The one about the love of books

I was given my very first book for my 10th birthday by a family friend. Until then, I had only read books that I had to for school and sometimes I even pretended I had without really doing it. I was more interested in climbing up trees than reading. That book, I remember it well. It was from a French children collection called “La Bibliotheque Rose” (The Pink Library” which specialised in authors for children up to 12 years old. The book was part of a series by a former French actress turned children books’ author, Cecile Aubry. The book title was “Poly en Tunisie” (Poly in Tunisia) and revolved around a little pony detective…yes, I know weird but it is for children. I wasn’t really keen on reading it but after my nan’s friend asked me for the second time if I had read it, I felt obliged…and POW! The floodgate had been open. I devoured that book quicker than I ever thought possible. From then on, I couldn’t stop…my mother had a collection of Nancy Drew novels (she was called Alice Roy in French) which I went through at a crazy speed. My nan was chuffed and it became a thing. Every trimester, when my school report came in and I had good marks but more importantly good comments, my nan would take me to the book store and I could pick one book to add to my Alice collection. By the time I was 15, I had pretty much completed the collection (or so I thought). I come from a small village in France so the book store had a pretty limited stock.

With my teenage years came my first attempts at writing my own stories. Strangely enough, although I enjoyed reading detective stories, I seem to only write romance stories. Nothing to write home about though…although I would have to read them again when I get the chance. I did write some poems too…although I have never liked poetry, so I don’t know why I felt inclined to write some.

Then I became a young adult. My taste in books expanded to include fantasy and sci-fi but not much else. I particularly disliked non fiction. With the start of my working life, I stopped writing. I didn’t have the time or the energy anymore…I didn’t pick up a pen to write anything until much later. By that stage, I had moved to the UK and become fluent in English. My passion for books hasn’t faltered and now that I can read book in English, I rarely read in French anymore (I find French writers too pompous and the last thing I want to do is read a translation). In fact, I practised and perfected my English not by taking classes here in London but by reading YA books alongside a notebook and a small dictionary. My first book in English took a couple of months to read for I had to stop and check words every other word. My second book went faster and so on until I could read a whole book without checking words in the dictionary. It was an awesome way to improve my English and it has served me well as most people wouldn’t guess now that I only became fluent in my late twenties.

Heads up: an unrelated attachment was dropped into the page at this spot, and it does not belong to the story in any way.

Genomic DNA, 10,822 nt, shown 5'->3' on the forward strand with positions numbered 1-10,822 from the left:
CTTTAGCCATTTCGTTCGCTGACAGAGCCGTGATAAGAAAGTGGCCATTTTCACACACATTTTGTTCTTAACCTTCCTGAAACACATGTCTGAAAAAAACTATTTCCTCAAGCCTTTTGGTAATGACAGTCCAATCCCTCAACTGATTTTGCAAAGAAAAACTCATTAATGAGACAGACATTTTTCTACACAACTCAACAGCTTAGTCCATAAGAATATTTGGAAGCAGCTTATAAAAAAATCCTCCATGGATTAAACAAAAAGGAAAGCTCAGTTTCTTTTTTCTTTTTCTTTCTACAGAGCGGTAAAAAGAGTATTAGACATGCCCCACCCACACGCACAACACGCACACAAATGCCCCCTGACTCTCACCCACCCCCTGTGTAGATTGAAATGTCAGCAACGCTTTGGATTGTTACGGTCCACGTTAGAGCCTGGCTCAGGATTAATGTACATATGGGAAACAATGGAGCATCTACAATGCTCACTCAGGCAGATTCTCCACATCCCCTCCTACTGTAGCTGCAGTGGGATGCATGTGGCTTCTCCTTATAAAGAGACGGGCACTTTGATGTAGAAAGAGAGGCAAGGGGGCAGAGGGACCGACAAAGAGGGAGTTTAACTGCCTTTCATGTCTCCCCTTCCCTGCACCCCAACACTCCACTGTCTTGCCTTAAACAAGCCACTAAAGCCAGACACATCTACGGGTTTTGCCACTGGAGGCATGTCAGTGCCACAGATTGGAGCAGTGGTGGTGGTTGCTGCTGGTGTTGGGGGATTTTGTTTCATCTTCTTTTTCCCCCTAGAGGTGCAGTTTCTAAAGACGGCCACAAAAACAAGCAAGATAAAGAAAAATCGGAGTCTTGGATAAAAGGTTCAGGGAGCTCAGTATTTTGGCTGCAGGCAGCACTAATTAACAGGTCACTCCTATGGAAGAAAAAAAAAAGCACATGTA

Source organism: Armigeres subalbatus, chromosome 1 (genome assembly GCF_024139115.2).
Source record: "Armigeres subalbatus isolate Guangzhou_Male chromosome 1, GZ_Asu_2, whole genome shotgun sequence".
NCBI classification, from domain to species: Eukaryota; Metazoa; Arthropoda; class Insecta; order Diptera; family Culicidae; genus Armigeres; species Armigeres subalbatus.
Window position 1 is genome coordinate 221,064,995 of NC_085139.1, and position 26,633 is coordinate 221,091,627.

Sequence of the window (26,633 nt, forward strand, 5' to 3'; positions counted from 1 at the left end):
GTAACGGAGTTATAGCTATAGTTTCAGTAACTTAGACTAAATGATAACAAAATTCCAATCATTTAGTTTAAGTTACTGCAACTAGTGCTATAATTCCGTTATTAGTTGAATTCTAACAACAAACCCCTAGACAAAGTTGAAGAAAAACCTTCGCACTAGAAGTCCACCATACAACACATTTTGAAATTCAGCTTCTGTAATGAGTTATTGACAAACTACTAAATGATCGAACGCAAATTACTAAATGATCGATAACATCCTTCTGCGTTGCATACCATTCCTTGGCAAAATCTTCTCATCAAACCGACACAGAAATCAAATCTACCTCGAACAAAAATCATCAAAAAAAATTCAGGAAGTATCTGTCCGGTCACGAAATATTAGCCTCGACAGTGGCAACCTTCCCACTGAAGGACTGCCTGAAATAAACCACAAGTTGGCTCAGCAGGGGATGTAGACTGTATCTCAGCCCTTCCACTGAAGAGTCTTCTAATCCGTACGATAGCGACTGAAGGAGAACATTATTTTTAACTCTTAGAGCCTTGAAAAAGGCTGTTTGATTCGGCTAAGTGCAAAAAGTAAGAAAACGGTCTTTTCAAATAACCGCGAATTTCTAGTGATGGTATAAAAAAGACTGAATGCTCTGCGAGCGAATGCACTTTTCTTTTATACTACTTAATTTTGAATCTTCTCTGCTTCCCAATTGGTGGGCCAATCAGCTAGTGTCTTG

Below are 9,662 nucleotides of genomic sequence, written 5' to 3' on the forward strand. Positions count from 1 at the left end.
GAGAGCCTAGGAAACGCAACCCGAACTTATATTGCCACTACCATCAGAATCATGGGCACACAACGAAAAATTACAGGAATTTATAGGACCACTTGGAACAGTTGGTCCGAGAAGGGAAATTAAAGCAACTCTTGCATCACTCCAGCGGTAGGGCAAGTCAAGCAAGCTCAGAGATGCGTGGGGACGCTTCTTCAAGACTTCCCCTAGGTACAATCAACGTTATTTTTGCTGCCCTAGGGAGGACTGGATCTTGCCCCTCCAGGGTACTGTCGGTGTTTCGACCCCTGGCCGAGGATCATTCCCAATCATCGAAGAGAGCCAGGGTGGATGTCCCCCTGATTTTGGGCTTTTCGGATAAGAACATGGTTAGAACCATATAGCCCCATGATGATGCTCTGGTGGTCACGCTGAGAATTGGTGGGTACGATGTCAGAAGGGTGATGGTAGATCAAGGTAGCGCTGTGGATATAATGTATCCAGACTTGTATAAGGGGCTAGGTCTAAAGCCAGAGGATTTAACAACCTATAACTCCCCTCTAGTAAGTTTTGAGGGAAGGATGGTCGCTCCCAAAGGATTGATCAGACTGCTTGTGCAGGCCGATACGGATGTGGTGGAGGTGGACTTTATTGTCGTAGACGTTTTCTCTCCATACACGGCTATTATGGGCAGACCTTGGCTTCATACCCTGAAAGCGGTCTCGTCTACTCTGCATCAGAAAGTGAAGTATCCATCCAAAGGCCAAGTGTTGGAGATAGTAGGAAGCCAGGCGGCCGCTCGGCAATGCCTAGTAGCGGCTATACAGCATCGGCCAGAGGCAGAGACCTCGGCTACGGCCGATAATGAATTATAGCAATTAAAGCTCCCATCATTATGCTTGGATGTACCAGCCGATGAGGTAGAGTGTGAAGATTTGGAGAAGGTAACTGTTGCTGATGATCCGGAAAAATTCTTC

Since then I have read dozens of books in English, including a few which I had read in French as a teenager (The Lord of the Rings is one of them).

Now if you know life in London, one thing that most people lack here is space and unfortunately, as I actually hate libraries (not the space itself but the fact that I have to give the books back!), I ended up with piles of books everywhere with no place to put them. It was even more noticeable when I had to move flats and realised that I had more boxes with books than clothes…I just couldn’t keep them all…so I donated them to the local library (just because I don’t like using them, doesn’t mean I am against what they represent). I was starting to build my stock again which I would probably have to give again when the world’s greatest invention came within my reach…All hail the Kindle!